By Alex Rendon
By Liz Tracy
By David Rolland
By Liz Tracy
By Alex Rendon
By Abel Folgar
By Lee Zimmerman
By David Rolland
Chris Corsano is one of the most sought-after percussionists in the nebulous sphere of intentional aural insanity that constitutes free music and its various iterations as noise, psychedelia, and having-something-to-do-with-jazz.
Since the late '90s, Corsano has performed solo and in infinite combinations of players — both heartily obscure and incredibly popular. In the early 2000s, his partnership with free jazz sax shredder Paul Flaherty thrust his singular technique and experimental methods onto a higher platform of notoriety and esteem. Since then, he has collaborated with everyone from day-and-night trippers like Six Organs of Admittance, acoustic diviners like Matt Valentine and Erika Elder, and even Björk.
Corsano will be in town for a string of dates around South Florida, including a stop at Radio-Active Records in Fort Lauderdale. We gave him a ring to talk shop before the gig.
845 N. Federal Highway
Fort Lauderdale, FL 33304
Category: Music Venues
Region: Fort Lauderdale
New Times: Regarding your multitude of collaborators: Is there such a thing as practice? Or is it more "Let's do this!"
Chris Corsano: A lot of the time, it's the latter. Sometimes that has to do with life. Last night, I played in a trio, and none of us actually lived in the city in which we played, and we all sort of descended upon it, did the hit, and that's that. You could say something about that immediacy. You know you're only getting get one chance. The impulse isn't so much to tinker as it is to just get there and make sure you're doing the most music you can be. Some groupings just click from the get-go. Maybe with others, there's a reason to work on things. And then there are people that practice to death, and that gives them their sound.
What makes a jam not work?
Mediocrity. A totally subjective, "I'm enjoying this or I'm not." And then if you're making the music and you're making music in front of people and maybe those people get charged money or at least they're spending their time and watching you do your thing. If that's the case, I feel like you owe them a great deal.
You should be trying to do something for them, even if that's piss them off. Give them something that they couldn't have from scrolling their Facebook feed, mindless deadening entertainment. You try to push some sort of emotion. So a thing that's not working: Nothing is getting pushed, people are running through the motions, no ideas are happening, or just really boring obvious ones. I look at it in terms of responding.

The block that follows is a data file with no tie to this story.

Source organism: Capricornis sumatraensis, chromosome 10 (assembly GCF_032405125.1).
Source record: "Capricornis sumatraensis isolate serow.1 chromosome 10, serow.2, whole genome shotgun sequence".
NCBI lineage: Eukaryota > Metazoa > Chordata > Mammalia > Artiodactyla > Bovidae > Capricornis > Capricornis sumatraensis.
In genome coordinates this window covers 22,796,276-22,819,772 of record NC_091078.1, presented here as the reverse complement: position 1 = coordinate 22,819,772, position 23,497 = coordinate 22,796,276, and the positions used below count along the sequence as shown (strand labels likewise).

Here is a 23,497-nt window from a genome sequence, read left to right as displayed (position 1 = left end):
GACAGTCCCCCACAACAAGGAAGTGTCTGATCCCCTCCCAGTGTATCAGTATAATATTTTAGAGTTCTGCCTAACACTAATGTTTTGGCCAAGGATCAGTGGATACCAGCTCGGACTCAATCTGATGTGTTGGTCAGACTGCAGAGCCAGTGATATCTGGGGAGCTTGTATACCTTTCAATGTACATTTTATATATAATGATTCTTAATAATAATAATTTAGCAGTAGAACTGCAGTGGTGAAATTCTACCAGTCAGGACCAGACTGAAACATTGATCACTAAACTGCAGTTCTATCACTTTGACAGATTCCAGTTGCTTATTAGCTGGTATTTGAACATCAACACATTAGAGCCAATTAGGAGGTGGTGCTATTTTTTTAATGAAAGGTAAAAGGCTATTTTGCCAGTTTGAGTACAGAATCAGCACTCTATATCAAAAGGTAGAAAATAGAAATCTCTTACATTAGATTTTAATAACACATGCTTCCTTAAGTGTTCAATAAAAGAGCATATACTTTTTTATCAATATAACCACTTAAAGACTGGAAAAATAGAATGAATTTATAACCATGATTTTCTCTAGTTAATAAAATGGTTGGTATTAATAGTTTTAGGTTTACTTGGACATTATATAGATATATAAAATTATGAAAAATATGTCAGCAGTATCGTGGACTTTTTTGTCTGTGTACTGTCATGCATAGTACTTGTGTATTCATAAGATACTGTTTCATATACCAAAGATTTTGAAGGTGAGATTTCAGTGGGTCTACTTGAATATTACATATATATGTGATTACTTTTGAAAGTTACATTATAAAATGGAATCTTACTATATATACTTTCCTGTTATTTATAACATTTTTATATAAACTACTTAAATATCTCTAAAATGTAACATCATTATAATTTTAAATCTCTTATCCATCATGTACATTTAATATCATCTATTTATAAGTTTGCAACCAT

There's an improv conversation about the weather that never really goes anywhere and just sort of restarts. There are improv clichés just like there are indie-rock cliches. A jam isn't working when you're doing a thing you can't stand, and then that's when you need to be like, "I really need to change what I'm doing."
When established groups like Six Organs of Admittance or MV/EE have you play on their records, what is it do you think they're looking for?
Maybe they wanted something looser than what a lot of drummers tend to play. With [Six Organs of Admittance's] Ben Chasny, he wanted something super-high energy for "School of the Flower." Like, "Go apeshit."
Do you think Björk was after that looseness? What did she have in mind?
She had in mind that she wanted drums, and she wanted higher energy, I think. She played me a bunch of stuff, and I recorded over it, and she gave me free rein. It was a day of recording, about six or seven tracks, more related to my solo stuff. Prepared drum, different bits of metal and string, sounds that are not exactly drum-like but have some kind of percussive thing happening.
Her M.O. is similar to many of the other people I've worked with in the free-improv tradition. The difference [laughs] is that she went in and edited everything I'd done. So it was more like samples than a full-on collaboration. That's what makes her her. She works on a large scale. There was a ten-piece brass band, two electronic artists, a harpsichordist, and then her.
There's a lot in that record [Voltaic]. It's similar to hip-hop production, but instead of going through records, you bring in live musicians to do stuff that you move around and place here or there. The tour was me going back and hearing [the music], trying to play back those parts, adding parts. Totally different than my usual style, and much more of a background role, learning to not have your ego make you overplay.